Friday, June 17, 2011



An 'impersonal God'-well and good.

A subjective God of beauty, truth and goodness,
inside our own heads-better still.

A formless life-force surging through us,
a vast power which we can tap-best of all.

But God himself, alive, pulling at the other end of the cord,

perhaps approaching at an infinite speed...

that is quite another matter...

Supposing we really found Him?

We never meant it to come to that!

Worst still, supposing He had found us?

--C.S. Lewis, Miracles


— C.S. Lewis (Miracles)

Thursday, June 16, 2011

More Bly Poems



What is sorrow for? It is a storehouse
Where we store wheat, barleey, corn and tears.
We step to the door on a round stone,
And the storehouse feeds all the birds of sorrow.
And I say to myself: Will you have
Sorrow at last? Go on, be cheerful in autumn,
Be stoic, yes, be tranquil, calm;
Or in the valley of sorrows spread your wings.


It's all right if Cezanne goes on painting the same picture.
It's all right if juice tastes bitter in our mouths.
It's all right if the old man drags one useless foot.

The apple on the Tree of Paradise hangs there for months.
We wait for years and years on the lip of the falls;
The blue-gray mountain keeps rising behind the black trees.

It's all right if I feel this same pain until I die.
A pain that we have earned gives more nourishment
Than the joy we won at the lottery last night.

It's all right if the partridge's nest fills with snow.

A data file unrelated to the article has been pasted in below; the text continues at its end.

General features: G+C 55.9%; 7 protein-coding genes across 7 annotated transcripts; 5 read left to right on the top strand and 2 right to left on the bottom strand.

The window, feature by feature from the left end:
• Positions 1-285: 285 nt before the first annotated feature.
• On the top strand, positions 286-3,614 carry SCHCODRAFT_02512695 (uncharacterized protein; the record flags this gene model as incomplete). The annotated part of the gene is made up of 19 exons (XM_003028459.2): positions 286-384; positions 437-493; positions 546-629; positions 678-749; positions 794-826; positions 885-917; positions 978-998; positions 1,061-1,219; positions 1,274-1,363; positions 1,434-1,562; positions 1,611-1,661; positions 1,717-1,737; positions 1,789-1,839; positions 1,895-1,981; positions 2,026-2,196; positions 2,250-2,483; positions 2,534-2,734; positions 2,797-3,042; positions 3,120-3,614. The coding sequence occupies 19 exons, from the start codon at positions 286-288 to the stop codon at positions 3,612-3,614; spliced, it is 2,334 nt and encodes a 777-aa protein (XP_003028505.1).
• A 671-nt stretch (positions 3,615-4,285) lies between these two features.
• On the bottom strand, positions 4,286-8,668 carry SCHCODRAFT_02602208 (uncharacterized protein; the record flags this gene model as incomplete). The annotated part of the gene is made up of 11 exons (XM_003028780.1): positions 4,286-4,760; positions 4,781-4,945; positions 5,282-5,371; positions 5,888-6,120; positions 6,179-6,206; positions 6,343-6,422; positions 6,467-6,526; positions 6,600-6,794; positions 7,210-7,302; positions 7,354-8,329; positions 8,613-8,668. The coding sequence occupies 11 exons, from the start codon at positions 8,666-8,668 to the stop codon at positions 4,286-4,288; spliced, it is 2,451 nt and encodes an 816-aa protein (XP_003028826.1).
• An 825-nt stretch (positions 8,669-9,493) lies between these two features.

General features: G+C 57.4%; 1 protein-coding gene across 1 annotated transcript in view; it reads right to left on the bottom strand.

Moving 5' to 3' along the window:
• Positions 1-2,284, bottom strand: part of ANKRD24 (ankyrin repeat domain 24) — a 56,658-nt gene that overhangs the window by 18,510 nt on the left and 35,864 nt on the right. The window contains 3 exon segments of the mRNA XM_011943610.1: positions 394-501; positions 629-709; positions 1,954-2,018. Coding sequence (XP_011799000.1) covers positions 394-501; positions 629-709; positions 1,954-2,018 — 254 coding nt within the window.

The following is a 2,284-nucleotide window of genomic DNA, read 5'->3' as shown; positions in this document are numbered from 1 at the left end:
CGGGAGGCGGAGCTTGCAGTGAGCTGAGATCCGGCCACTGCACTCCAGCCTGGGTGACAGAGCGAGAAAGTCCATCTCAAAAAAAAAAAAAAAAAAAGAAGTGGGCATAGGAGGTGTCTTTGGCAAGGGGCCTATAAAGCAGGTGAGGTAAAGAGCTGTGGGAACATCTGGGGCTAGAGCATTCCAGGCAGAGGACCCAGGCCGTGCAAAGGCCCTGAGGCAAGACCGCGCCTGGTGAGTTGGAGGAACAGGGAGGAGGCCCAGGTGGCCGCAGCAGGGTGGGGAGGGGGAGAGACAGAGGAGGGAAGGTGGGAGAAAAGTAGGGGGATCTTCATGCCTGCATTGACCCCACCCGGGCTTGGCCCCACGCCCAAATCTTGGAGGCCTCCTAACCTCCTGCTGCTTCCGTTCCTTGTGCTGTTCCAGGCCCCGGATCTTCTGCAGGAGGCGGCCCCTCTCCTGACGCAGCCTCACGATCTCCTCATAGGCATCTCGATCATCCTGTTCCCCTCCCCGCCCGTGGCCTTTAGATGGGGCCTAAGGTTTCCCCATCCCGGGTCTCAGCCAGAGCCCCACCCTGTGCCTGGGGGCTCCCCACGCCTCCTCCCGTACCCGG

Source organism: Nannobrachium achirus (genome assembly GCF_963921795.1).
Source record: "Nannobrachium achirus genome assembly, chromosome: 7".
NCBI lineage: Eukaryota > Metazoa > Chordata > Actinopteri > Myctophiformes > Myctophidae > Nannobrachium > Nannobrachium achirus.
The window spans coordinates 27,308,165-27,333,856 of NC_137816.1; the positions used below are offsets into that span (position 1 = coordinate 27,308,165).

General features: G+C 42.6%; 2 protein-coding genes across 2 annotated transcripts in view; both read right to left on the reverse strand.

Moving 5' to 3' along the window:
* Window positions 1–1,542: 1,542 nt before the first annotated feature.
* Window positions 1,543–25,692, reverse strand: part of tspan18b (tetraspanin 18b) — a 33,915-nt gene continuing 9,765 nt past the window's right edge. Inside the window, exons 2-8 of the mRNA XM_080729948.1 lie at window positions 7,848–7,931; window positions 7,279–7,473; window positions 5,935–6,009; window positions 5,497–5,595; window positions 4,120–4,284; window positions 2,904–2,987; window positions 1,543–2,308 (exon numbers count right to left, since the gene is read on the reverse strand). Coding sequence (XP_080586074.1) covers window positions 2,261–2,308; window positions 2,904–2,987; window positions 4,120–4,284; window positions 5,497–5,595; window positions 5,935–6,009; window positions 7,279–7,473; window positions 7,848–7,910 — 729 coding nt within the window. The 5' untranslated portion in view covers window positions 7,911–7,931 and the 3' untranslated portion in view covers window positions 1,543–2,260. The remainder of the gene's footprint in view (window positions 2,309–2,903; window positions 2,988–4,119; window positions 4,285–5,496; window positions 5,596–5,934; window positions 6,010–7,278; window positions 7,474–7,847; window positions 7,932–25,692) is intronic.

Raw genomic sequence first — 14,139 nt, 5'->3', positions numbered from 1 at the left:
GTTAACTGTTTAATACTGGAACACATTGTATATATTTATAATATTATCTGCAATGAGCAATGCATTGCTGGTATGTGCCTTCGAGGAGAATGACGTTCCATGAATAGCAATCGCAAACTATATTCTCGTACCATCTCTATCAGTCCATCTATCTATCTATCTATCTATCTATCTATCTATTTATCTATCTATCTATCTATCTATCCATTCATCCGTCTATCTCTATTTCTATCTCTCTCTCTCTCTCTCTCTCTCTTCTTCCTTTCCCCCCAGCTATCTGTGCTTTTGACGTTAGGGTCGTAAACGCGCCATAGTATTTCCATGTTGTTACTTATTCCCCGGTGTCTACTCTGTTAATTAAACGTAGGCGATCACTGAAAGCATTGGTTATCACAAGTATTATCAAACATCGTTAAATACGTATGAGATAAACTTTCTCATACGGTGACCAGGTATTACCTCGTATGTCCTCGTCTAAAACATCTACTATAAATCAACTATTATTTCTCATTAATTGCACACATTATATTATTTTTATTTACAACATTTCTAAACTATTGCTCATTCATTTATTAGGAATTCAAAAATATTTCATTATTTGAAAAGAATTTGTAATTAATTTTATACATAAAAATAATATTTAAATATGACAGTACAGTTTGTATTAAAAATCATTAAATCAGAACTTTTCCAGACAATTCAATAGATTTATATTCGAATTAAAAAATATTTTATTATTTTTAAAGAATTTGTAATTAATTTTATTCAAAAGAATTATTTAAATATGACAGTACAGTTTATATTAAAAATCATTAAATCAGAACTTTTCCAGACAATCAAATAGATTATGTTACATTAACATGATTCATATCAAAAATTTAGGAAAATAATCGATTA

Why should the hunter complain if his bag is empty
At dusk? It only means the bird will live another night.

It's all right if we turn in all our keys tonight.
It's all right if we give up our longing for the spiral.
It's all right if the boat I love never reaches shore.

If we're already so close to death, why should we complain?
Robert, you've climbed so many trees to reach the nests.
It's all right if you grow your wings on the way down.


We are poor students who stay after school to study joy.
We are like those birds in the India mountains.
I am a widow whose child is her only joy.

The only thing I hold in my ant-like head
Is the builder's plan of the castle of sugar.
Just to steal one grain of sugar is a joy!

Like a bird, we fly out of darkness into the hall,
Which is lit with singing, then fly out again.
Being shut out of the warm hall is also a joy.

I am a laggard, a loafer, and an idiot. But I love
To read about those who caught one glimpse
Of the Face, and died twenty years later in joy.

I don't mind your saying I will die soon.
Even in the sound of the word soon, I hear
The word you which begins every sentence of joy.

"You're a thief!" the judge said. "Let's see
Your hands!" I showed my callused hands in court.
My sentence was a thousand years of joy.


Camels Kneeling Down


So many camels kneel to take their burdens on.
What choice do we have but to go down? How
Can I be close to you if I'm not sad?

From "The Camels" by Robert Bly (in his book Talking into the Ear of a Donkey)